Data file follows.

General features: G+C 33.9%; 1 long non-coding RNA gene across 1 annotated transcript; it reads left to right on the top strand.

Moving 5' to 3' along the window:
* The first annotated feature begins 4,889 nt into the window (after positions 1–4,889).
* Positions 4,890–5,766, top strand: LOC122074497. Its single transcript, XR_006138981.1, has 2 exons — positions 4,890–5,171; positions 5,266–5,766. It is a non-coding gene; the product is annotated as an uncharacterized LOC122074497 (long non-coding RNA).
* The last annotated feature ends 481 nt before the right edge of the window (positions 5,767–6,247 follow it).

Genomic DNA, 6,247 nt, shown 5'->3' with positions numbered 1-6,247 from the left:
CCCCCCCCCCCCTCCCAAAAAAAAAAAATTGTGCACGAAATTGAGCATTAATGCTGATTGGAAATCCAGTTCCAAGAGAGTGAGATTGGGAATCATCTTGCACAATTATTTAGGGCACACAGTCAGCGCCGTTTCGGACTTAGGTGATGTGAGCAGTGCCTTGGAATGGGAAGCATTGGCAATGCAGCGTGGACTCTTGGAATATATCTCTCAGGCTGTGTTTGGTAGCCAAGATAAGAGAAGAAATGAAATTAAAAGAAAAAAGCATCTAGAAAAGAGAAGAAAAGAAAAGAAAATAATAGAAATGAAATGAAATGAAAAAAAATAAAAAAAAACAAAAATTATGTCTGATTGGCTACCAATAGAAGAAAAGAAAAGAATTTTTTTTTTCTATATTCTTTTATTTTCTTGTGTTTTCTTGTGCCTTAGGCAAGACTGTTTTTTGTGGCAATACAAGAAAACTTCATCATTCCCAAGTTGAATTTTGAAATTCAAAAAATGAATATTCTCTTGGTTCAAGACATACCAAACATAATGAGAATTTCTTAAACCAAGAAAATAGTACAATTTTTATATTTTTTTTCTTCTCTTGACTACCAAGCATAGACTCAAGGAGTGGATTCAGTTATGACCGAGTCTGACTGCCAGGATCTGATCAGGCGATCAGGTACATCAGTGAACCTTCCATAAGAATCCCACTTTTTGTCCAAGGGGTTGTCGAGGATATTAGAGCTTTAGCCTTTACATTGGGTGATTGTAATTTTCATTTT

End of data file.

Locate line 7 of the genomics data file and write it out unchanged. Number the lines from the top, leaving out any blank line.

CCCCCCCCCCCCTCCCAAAAAAAAAAAATTGTGCACGAAATTGAGCATTAATGCTGATTGGAAATCCAGTTCCAAGAGAGTGAGATTGGGAATCATCTTGCACAATTATTTAGGGCACACAGTCAGCGCCGTTTCGGACTTAGGTGATGTGAGCAGTGCCTTGGAATGGGAAGCATTGGCAATGCAGCGTGGACTCTTGGAATATATCTCTCAGGCTGTGTTTGGTAGCCAAGATAAGAGAAGAAATGAAATTAAAAGAAAAAAGCATCTAGAAAAGAGAAGAAAAGAAAAGAAAATAATAGAAATGAAATGAAATGAAAAAAAATAAAAAAAAACAAAAATTATGTCTGATTGGCTACCAATAGAAGAAAAGAAAAGAATTTTTTTTTTCTATATTCTTTTATTTTCTTGTGTTTTCTTGTGCCTTAGGCAAGACTGTTTTTTGTGGCAATACAAGAAAACTTCATCATTCCCAAGTTGAATTTTGAAATTCAAAAAATGAATATTCTCTTGGTTCAAGACATACCAAACATAATGAGAATTTCTTAAACCAAGAAAATAGTACAATTTTTATATTTTTTTTCTTCTCTTGACTACCAAGCATAGACTCAAGGAGTGGATTCAGTTATGACCGAGTCTGACTGCCAGGATCTGATCAGGCGATCAGGTACATCAGTGAACCTTCCATAAGAATCCCACTTTTTGTCCAAGGGGTTGTCGAGGATATTAGAGCTTTAGCCTTTACATTGGGTGATTGTAATTTTCATTTT